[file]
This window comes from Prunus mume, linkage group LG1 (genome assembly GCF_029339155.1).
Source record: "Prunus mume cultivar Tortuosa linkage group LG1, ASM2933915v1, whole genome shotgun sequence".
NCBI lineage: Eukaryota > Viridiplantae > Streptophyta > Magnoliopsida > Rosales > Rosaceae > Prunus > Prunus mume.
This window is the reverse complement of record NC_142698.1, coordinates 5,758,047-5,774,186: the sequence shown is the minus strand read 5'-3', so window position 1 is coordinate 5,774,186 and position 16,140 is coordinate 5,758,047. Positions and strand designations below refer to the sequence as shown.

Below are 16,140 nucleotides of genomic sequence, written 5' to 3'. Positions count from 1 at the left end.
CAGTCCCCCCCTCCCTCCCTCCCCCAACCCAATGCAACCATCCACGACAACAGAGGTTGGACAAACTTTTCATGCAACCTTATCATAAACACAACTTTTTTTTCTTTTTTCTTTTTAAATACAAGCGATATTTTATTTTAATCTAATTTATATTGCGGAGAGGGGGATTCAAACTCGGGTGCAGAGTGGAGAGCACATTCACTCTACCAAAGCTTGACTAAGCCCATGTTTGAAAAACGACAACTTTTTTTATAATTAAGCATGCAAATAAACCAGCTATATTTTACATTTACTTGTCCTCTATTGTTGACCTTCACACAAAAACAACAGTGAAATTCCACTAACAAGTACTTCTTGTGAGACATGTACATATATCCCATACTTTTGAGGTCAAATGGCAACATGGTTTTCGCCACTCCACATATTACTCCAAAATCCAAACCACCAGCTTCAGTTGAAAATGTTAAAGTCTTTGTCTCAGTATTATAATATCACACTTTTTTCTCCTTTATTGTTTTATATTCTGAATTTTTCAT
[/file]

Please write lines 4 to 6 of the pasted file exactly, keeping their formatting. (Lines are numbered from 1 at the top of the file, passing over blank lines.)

This window is the reverse complement of record NC_142698.1, coordinates 5,758,047-5,774,186: the sequence shown is the minus strand read 5'-3', so window position 1 is coordinate 5,774,186 and position 16,140 is coordinate 5,758,047. Positions and strand designations below refer to the sequence as shown.

Below are 16,140 nucleotides of genomic sequence, written 5' to 3'. Positions count from 1 at the left end.
CAGTCCCCCCCTCCCTCCCTCCCCCAACCCAATGCAACCATCCACGACAACAGAGGTTGGACAAACTTTTCATGCAACCTTATCATAAACACAACTTTTTTTTCTTTTTTCTTTTTAAATACAAGCGATATTTTATTTTAATCTAATTTATATTGCGGAGAGGGGGATTCAAACTCGGGTGCAGAGTGGAGAGCACATTCACTCTACCAAAGCTTGACTAAGCCCATGTTTGAAAAACGACAACTTTTTTTATAATTAAGCATGCAAATAAACCAGCTATATTTTACATTTACTTGTCCTCTATTGTTGACCTTCACACAAAAACAACAGTGAAATTCCACTAACAAGTACTTCTTGTGAGACATGTACATATATCCCATACTTTTGAGGTCAAATGGCAACATGGTTTTCGCCACTCCACATATTACTCCAAAATCCAAACCACCAGCTTCAGTTGAAAATGTTAAAGTCTTTGTCTCAGTATTATAATATCACACTTTTTTCTCCTTTATTGTTTTATATTCTGAATTTTTCAT